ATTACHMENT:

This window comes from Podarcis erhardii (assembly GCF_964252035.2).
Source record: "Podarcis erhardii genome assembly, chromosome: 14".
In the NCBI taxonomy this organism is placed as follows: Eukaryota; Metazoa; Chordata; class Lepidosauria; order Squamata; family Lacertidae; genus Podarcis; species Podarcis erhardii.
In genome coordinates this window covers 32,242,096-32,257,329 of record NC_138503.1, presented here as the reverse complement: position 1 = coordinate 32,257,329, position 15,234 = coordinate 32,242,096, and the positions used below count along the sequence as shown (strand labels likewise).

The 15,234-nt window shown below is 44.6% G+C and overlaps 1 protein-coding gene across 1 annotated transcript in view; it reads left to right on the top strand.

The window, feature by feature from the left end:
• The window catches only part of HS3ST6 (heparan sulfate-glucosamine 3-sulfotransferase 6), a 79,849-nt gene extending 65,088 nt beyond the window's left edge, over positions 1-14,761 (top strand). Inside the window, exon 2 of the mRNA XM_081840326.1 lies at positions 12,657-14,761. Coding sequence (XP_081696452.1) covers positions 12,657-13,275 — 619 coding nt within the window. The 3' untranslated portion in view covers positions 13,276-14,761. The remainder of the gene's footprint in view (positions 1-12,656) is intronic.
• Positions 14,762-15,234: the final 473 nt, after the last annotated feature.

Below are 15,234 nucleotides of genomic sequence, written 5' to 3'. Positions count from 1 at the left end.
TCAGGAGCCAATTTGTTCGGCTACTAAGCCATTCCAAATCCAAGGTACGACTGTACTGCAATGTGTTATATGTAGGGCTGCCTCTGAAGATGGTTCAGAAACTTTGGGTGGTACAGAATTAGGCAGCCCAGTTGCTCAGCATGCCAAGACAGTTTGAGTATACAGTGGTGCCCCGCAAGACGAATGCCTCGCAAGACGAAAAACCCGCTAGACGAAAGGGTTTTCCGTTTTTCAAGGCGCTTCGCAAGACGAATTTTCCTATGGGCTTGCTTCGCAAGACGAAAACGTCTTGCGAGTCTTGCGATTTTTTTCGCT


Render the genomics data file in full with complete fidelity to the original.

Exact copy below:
This window comes from Podarcis erhardii (assembly GCF_964252035.2).
Source record: "Podarcis erhardii genome assembly, chromosome: 14".
In the NCBI taxonomy this organism is placed as follows: Eukaryota; Metazoa; Chordata; class Lepidosauria; order Squamata; family Lacertidae; genus Podarcis; species Podarcis erhardii.
In genome coordinates this window covers 32,242,096-32,257,329 of record NC_138503.1, presented here as the reverse complement: position 1 = coordinate 32,257,329, position 15,234 = coordinate 32,242,096, and the positions used below count along the sequence as shown (strand labels likewise).

The 15,234-nt window shown below is 44.6% G+C and overlaps 1 protein-coding gene across 1 annotated transcript in view; it reads left to right on the top strand.

The window, feature by feature from the left end:
• The window catches only part of HS3ST6 (heparan sulfate-glucosamine 3-sulfotransferase 6), a 79,849-nt gene extending 65,088 nt beyond the window's left edge, over positions 1-14,761 (top strand). Inside the window, exon 2 of the mRNA XM_081840326.1 lies at positions 12,657-14,761. Coding sequence (XP_081696452.1) covers positions 12,657-13,275 — 619 coding nt within the window. The 3' untranslated portion in view covers positions 13,276-14,761. The remainder of the gene's footprint in view (positions 1-12,656) is intronic.
• Positions 14,762-15,234: the final 473 nt, after the last annotated feature.

Below are 15,234 nucleotides of genomic sequence, written 5' to 3'. Positions count from 1 at the left end.
TCAGGAGCCAATTTGTTCGGCTACTAAGCCATTCCAAATCCAAGGTACGACTGTACTGCAATGTGTTATATGTAGGGCTGCCTCTGAAGATGGTTCAGAAACTTTGGGTGGTACAGAATTAGGCAGCCCAGTTGCTCAGCATGCCAAGACAGTTTGAGTATACAGTGGTGCCCCGCAAGACGAATGCCTCGCAAGACGAAAAACCCGCTAGACGAAAGGGTTTTCCGTTTTTCAAGGCGCTTCGCAAGACGAATTTTCCTATGGGCTTGCTTCGCAAGACGAAAACGTCTTGCGAGTCTTGCGATTTTTTTCGCT